Phytopharm turns to Nasdaq in search for US investors

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The Independent Online

Phytopharm, the company which is using exotic plant extracts to develop drugs for Alzheimer's disease and obesity, yesterday became the latest of the UK's emerging life-science companies to seek new investors from the US.

Phytopharm, the company which is using exotic plant extracts to develop drugs for Alzheimer's disease and obesity, yesterday became the latest of the UK's emerging life-science companies to seek new investors from the US.

Richard Dixey, the chief executive, unveiled plans to list the company's shares on Nasdaq in the autumn. He said Phytopharm had applied for regulatory approval and was immediately setting up an easy means for US investors to trade Phytopharm shares.

The move comes at a time of impassioned debate within the biotech industry over how to narrow the perceived funding gap with the US, where rival life-science companies are seen to have access to more and easier sources of finance.

The industry's lobby group, the BIA (BioIndustry Association), has promised to step up its campaign to get an exemption for biotechs to rules which force companies to get shareholder approval before issuing new shares worth more than 5 per cent of the company. Pre-emption rights ensure existing shareholders have an opportunity to invest first if they want to avoid having their stake diluted.

Mr Dixey said Phytopharm's secondary listing on Nasdaq was prompted by the desire to improve liquidity in the shares, but could also give the company access to a greater pool of extra funding in the future. "The US has 500 specialist biotech investment funds, while there are five in London," he said.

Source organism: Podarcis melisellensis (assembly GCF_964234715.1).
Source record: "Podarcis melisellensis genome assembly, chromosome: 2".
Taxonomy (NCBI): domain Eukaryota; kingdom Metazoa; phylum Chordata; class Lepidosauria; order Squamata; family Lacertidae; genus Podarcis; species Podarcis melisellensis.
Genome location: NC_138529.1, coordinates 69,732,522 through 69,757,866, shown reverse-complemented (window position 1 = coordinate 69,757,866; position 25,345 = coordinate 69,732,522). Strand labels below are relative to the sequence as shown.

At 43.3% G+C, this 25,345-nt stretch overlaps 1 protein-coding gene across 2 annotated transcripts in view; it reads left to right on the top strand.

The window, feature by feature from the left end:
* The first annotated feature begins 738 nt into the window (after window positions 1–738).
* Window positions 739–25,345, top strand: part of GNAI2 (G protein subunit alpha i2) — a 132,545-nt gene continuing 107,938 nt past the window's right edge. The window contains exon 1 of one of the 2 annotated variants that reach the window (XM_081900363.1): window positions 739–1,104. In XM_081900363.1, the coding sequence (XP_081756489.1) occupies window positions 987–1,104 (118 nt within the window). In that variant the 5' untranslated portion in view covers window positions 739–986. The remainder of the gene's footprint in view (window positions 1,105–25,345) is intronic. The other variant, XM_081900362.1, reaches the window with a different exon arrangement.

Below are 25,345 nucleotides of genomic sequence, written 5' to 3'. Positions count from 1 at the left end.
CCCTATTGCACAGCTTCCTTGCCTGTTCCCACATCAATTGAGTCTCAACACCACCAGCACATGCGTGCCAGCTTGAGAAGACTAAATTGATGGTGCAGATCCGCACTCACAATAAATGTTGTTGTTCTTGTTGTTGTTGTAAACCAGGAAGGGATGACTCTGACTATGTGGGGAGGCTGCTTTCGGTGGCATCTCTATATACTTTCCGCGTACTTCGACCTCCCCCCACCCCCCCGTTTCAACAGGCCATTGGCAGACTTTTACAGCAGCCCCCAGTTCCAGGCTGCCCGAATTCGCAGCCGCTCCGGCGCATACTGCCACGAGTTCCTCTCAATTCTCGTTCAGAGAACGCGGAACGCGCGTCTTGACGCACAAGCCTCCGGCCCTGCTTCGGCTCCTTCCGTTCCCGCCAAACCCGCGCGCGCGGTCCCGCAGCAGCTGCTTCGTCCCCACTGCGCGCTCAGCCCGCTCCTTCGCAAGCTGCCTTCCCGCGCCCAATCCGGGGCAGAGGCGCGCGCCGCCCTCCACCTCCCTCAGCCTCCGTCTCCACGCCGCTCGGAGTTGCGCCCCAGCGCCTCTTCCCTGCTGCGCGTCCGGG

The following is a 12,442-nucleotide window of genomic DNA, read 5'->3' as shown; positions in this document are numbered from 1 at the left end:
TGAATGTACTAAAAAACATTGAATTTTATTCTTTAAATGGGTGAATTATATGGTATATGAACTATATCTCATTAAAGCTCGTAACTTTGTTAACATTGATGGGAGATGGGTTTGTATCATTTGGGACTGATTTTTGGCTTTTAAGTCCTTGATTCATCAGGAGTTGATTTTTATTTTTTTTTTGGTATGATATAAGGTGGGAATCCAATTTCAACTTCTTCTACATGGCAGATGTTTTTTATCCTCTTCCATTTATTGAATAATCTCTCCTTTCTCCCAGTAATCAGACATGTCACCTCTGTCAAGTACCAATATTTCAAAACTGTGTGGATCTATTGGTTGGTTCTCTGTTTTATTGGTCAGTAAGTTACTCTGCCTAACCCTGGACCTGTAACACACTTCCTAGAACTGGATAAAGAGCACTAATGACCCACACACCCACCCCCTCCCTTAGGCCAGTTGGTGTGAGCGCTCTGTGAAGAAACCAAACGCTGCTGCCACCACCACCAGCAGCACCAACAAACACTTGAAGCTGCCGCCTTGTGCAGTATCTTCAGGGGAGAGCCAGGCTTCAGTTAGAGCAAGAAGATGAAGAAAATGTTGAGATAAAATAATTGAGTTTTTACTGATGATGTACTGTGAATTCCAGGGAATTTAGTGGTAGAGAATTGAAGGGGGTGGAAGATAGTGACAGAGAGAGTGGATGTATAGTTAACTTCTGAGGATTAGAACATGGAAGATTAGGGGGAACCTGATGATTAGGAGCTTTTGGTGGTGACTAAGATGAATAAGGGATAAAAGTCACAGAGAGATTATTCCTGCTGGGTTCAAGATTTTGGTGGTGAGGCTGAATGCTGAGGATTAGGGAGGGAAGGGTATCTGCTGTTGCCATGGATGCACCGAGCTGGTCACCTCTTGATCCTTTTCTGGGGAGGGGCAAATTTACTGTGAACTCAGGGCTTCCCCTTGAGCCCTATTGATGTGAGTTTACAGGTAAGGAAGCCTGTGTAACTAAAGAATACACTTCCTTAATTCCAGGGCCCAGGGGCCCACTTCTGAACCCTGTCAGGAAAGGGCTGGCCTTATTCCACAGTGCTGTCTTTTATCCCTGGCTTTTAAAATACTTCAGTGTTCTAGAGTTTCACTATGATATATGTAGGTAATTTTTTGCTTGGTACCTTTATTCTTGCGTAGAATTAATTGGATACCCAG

Most biotech company chief executives support the BIA's attempt to remove pre-emption rights for new investments worth up to 20 per cent of the company.

Simon Sturge, of Vernalis, said he saw the need for change when the company re-acquired marketing rights to its migraine drug, Frova, this year. "That was a deal put together relatively quickly which we didn't have the immediate funds to pay for. We had to tell the market we had the need to do a rights issue which, in an era of hedge funds, meant speculators were, logically, shorting the stock."

And David Oxlade, of Xenova, said: "We are suggesting an exemption for certain classes of company, loss-making companies which everybody knows will have to raise money one way or another before they become profitable. The way these companies become profitable is not by issuing debt but by bringing in new equity investment, and this will almost always breach the 5 per cent barrier."

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